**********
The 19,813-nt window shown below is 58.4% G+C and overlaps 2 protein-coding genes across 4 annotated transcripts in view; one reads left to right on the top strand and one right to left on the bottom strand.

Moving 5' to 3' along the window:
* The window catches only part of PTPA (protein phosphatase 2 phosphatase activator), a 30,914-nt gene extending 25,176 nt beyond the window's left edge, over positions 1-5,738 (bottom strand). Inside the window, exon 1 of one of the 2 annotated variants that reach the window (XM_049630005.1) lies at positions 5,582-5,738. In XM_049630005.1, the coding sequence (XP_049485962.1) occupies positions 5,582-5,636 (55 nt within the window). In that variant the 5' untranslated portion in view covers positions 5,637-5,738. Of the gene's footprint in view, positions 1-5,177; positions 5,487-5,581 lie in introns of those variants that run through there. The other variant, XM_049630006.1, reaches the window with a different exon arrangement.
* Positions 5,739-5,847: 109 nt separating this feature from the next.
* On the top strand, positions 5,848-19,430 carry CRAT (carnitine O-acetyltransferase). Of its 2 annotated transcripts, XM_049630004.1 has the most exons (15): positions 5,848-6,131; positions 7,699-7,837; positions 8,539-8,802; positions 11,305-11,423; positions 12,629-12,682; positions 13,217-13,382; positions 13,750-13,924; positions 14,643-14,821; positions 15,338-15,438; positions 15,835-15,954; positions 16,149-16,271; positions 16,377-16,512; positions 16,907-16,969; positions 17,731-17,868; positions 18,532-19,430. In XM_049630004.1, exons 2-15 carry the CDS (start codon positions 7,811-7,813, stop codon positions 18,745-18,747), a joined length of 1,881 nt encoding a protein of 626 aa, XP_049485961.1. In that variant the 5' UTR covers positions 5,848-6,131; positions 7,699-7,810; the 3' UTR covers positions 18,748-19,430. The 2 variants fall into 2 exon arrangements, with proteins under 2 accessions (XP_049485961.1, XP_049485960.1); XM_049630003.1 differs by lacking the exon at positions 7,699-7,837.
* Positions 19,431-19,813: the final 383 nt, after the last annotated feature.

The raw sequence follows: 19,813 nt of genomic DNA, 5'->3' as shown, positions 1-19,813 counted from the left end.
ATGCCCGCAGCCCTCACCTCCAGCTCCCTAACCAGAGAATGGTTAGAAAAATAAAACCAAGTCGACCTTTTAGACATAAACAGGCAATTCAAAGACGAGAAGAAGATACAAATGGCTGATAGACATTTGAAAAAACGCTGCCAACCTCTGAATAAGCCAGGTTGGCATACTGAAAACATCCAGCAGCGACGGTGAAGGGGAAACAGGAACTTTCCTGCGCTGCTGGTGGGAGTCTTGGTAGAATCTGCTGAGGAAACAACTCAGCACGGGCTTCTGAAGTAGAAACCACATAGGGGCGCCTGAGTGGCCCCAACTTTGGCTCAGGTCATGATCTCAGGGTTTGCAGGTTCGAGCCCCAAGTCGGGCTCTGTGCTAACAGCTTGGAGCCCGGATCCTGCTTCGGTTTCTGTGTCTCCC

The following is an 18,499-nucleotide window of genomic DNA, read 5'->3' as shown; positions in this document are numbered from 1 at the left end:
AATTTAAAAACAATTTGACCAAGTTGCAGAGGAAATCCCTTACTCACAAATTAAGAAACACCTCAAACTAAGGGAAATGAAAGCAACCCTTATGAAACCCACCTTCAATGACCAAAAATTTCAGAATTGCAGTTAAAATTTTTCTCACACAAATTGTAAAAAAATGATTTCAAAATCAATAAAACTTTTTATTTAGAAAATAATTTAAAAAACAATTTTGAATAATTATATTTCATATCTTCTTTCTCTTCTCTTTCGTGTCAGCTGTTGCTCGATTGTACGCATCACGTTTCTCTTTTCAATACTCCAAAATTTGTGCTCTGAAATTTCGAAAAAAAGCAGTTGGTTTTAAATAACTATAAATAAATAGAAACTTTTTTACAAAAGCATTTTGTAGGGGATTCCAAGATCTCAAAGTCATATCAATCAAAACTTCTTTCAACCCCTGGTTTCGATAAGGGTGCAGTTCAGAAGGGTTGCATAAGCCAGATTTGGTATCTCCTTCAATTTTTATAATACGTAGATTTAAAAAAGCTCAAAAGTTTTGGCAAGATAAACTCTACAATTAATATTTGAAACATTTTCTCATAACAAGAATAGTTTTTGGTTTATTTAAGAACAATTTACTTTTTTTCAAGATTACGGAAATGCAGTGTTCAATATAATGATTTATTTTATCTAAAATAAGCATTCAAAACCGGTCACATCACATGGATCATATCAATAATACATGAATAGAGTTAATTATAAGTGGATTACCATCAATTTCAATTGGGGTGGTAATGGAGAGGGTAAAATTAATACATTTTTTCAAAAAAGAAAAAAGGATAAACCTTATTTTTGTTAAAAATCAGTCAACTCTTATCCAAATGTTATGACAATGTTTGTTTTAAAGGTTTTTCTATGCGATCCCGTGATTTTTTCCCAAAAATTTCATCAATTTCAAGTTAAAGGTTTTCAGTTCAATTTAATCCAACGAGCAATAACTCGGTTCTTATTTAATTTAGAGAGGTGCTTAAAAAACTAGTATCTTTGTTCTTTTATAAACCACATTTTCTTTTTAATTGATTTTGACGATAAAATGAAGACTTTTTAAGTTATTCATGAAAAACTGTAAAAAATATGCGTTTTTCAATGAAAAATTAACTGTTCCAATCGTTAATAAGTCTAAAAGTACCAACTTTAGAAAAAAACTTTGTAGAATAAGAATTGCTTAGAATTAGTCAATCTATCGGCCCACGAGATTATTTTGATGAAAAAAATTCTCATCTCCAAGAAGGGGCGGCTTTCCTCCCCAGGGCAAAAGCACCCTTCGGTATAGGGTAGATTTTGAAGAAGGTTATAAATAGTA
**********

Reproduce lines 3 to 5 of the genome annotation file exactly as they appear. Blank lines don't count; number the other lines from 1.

* The window catches only part of PTPA (protein phosphatase 2 phosphatase activator), a 30,914-nt gene extending 25,176 nt beyond the window's left edge, over positions 1-5,738 (bottom strand). Inside the window, exon 1 of one of the 2 annotated variants that reach the window (XM_049630005.1) lies at positions 5,582-5,738. In XM_049630005.1, the coding sequence (XP_049485962.1) occupies positions 5,582-5,636 (55 nt within the window). In that variant the 5' untranslated portion in view covers positions 5,637-5,738. Of the gene's footprint in view, positions 1-5,177; positions 5,487-5,581 lie in introns of those variants that run through there. The other variant, XM_049630006.1, reaches the window with a different exon arrangement.
* Positions 5,739-5,847: 109 nt separating this feature from the next.
* On the top strand, positions 5,848-19,430 carry CRAT (carnitine O-acetyltransferase). Of its 2 annotated transcripts, XM_049630004.1 has the most exons (15): positions 5,848-6,131; positions 7,699-7,837; positions 8,539-8,802; positions 11,305-11,423; positions 12,629-12,682; positions 13,217-13,382; positions 13,750-13,924; positions 14,643-14,821; positions 15,338-15,438; positions 15,835-15,954; positions 16,149-16,271; positions 16,377-16,512; positions 16,907-16,969; positions 17,731-17,868; positions 18,532-19,430. In XM_049630004.1, exons 2-15 carry the CDS (start codon positions 7,811-7,813, stop codon positions 18,745-18,747), a joined length of 1,881 nt encoding a protein of 626 aa, XP_049485961.1. In that variant the 5' UTR covers positions 5,848-6,131; positions 7,699-7,810; the 3' UTR covers positions 18,748-19,430. The 2 variants fall into 2 exon arrangements, with proteins under 2 accessions (XP_049485961.1, XP_049485960.1); XM_049630003.1 differs by lacking the exon at positions 7,699-7,837.